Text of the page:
claim
must be true. The exercise of socialresponsibility in business suffers no diminish-ment in meaning or merit
if 
the executive and
his
employers both understand their mutualinterest
to
include a proactive social role
and
cooperate
in
undertaking
that role.
1
propose
a
didferent
paradigm
for the
exer-
Reproduced with permission of the copyright owner. Further reproduction prohibited without permission,
 
cise of 
socia responsibity
in business
-
onevery much
in
keeping with sound managementpractice.A business normally defines its course andcommits itself to
action
by conceiving a mis
-
sion, then proceeding to a set of objectives, thendetermining quantified and time
-
bound
goals,
and then developing a full strategic plan which isimplemented by appropriate top
-
level staffing,operating procedures, budgeted expenditures,and daily management control.Many stakeholders in the business participatein this far
-
reaching process.Founders, board members, major stock 
-
holders, and senior executives may
all
participate
in
defining
a mission and
in
setting objectivesbased on that mission. In so doing, these peopleserve as
"
legislators
"
for the company.Top
mar&zrnentss
translation
-
of these broaddirections
into goals,
strategic plans, operating
procedyes, budgp,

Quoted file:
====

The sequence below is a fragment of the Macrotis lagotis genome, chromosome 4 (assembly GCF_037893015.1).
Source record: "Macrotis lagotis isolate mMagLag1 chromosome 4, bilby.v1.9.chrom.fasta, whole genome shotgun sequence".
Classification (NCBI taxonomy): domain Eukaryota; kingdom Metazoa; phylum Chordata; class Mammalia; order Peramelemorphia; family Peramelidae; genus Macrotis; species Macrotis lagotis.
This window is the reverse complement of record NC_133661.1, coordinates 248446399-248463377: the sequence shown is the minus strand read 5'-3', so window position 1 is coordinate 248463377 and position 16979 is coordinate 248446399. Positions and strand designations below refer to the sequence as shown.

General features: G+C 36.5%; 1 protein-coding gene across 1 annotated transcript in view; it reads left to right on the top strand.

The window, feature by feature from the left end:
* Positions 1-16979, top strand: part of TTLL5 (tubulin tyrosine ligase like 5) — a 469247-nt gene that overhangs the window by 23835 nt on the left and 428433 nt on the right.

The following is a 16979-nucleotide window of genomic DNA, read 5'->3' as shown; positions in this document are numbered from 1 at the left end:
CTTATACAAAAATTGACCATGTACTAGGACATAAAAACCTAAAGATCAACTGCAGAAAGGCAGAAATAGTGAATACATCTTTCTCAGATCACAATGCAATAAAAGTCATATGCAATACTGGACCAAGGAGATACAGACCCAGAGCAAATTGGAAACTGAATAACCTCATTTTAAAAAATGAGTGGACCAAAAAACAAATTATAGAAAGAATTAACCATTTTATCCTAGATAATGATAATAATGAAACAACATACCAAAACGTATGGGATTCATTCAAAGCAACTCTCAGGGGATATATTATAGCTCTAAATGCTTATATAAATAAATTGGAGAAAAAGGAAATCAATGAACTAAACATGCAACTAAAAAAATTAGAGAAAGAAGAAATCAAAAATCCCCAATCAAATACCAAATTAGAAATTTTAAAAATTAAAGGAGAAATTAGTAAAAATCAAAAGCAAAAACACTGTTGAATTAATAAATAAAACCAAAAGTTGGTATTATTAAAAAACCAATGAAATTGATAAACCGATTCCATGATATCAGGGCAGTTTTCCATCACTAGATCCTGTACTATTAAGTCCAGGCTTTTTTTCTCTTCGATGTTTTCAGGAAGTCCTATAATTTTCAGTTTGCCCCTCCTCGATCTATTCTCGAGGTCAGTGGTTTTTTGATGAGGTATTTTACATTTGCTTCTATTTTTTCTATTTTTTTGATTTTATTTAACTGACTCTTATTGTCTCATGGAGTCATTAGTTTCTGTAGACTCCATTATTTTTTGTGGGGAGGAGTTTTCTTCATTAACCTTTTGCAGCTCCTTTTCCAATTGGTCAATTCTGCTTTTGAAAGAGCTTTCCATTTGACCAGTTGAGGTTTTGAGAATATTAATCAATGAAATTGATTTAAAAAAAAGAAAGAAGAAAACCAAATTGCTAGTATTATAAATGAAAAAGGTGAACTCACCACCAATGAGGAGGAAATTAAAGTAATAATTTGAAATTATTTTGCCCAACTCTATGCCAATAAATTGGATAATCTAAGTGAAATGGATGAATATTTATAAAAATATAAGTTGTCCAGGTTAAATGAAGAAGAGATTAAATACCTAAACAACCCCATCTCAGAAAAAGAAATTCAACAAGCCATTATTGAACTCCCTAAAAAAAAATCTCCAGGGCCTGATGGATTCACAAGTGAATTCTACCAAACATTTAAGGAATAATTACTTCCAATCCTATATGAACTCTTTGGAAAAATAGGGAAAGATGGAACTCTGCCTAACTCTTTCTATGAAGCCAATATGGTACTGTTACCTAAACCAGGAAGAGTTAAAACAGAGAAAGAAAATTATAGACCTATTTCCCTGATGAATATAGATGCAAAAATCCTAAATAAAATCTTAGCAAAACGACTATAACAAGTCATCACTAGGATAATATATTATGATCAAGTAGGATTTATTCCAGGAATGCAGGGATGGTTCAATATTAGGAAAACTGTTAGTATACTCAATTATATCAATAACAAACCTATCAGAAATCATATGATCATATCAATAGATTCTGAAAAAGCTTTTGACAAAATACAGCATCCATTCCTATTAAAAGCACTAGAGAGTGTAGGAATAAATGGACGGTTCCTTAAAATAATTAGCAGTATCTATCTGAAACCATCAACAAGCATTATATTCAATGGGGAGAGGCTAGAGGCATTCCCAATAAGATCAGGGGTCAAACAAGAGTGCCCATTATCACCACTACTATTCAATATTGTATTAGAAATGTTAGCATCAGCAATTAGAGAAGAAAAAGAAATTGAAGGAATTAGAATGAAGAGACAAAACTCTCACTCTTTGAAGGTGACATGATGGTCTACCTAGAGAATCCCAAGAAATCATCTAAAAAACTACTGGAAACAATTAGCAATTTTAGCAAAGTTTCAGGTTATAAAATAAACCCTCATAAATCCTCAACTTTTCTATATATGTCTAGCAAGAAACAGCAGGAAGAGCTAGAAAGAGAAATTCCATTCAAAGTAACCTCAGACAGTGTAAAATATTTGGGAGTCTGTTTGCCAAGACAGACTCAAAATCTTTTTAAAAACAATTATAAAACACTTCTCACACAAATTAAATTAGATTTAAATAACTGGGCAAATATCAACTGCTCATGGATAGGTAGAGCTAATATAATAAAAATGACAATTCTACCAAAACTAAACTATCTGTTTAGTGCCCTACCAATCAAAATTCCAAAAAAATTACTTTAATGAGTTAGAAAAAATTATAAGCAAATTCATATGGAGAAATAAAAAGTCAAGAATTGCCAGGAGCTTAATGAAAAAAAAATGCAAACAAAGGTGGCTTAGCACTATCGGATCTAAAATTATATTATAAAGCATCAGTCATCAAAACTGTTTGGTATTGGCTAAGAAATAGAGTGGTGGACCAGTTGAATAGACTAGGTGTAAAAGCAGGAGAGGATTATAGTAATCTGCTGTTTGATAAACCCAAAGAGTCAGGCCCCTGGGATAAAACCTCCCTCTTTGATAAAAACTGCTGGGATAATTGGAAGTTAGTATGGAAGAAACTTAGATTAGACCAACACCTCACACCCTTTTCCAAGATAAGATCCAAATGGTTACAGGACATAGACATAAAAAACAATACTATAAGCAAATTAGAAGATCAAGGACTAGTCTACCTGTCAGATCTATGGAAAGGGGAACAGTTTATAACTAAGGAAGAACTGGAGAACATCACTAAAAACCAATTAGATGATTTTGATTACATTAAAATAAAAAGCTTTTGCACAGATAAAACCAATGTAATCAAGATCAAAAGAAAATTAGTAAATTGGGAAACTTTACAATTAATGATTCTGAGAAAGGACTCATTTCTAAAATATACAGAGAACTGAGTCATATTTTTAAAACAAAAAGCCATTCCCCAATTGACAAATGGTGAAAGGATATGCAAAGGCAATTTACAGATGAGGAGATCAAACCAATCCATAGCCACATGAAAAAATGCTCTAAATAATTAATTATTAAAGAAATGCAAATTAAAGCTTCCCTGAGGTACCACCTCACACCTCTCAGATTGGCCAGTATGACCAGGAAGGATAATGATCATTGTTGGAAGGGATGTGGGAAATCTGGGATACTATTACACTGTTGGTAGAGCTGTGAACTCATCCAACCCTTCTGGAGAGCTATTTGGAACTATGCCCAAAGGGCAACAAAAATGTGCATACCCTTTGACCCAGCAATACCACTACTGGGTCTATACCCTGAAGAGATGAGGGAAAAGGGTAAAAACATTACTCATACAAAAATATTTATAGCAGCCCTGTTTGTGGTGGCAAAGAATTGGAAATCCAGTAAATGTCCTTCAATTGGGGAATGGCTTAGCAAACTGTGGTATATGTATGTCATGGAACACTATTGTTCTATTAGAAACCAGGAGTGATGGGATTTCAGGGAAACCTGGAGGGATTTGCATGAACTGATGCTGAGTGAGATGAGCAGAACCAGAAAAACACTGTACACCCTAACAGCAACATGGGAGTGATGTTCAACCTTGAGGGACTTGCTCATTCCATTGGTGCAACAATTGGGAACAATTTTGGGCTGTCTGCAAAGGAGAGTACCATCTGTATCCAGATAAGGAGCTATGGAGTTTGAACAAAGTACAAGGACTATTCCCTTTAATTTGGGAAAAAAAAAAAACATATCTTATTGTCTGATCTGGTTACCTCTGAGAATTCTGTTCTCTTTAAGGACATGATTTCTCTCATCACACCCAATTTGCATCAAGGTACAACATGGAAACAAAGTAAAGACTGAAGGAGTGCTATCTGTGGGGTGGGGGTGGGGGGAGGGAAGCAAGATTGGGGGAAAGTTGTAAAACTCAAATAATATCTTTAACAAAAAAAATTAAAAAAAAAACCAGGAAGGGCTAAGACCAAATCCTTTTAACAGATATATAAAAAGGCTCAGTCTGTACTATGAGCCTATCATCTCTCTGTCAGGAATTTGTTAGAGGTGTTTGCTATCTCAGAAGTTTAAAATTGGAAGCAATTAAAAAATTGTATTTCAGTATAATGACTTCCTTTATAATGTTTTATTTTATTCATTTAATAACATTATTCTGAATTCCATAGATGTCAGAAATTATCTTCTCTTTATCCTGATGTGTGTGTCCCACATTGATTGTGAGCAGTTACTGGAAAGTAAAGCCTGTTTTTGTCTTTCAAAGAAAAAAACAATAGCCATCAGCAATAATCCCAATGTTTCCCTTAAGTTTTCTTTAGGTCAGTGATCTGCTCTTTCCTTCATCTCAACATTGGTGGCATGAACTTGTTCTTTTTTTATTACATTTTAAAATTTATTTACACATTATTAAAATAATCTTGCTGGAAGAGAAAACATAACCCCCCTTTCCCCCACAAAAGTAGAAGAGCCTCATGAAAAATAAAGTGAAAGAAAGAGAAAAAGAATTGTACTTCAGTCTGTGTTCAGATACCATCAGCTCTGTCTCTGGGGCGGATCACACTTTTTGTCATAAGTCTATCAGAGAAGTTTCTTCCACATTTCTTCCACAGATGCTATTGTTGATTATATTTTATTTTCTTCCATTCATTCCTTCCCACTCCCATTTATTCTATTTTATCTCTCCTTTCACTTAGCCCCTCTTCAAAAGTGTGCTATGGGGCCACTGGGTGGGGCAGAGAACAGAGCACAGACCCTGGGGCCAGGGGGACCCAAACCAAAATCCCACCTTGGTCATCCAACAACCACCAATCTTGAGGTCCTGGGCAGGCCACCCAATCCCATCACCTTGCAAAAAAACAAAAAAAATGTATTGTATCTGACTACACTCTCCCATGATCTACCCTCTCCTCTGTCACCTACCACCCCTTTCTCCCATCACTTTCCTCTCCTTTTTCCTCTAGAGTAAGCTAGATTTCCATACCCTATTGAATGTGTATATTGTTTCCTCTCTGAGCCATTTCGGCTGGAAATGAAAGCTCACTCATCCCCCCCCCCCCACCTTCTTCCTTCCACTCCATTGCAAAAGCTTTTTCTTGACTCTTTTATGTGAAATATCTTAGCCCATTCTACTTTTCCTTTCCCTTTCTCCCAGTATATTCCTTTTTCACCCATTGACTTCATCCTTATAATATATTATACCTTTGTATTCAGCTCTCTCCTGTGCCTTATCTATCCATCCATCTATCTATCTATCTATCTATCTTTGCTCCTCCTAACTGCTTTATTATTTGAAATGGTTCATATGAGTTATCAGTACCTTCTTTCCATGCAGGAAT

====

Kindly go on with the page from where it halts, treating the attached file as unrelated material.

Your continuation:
and
daily
work direction
brings'
middle
'hanagement,
first
-
line manage
-
ment and, in some
cdmpanies,
employee
rip-
resentatives into the process. This is the
"
execu
-
tive branch
"
of the business.When the time comes to judge progress andsuccess, the board members and stockholdersserve
as
"
 jurists
"
at the
highest
level,
and
whennecessary can take decisive, sometimes dramatic,corrective measures. However, the grass
-
roots judgment of the court of emplo
y
ee opinion
can
also be a
powerful
force. More than one com
-
pany has failed or faltered because
it
did notkeep a course which inspired and held its talentedIn sum, a business
is
a collaborative enterpriseamong the stakeholders, with some checks andbalances. In
general,
this system allows to anystakeholder a degree of participation
com-
surate with the
size
of his or her stake.
ess
to
define
a socially responsiblecourse and commit to socially responsible ac
-
tion, it needs to follow no other process thanthe
familiar
one described
in
the precedingOn this
paradigm,
i
socially responsibleaction
is
on the corporate executive's agenda,
1
then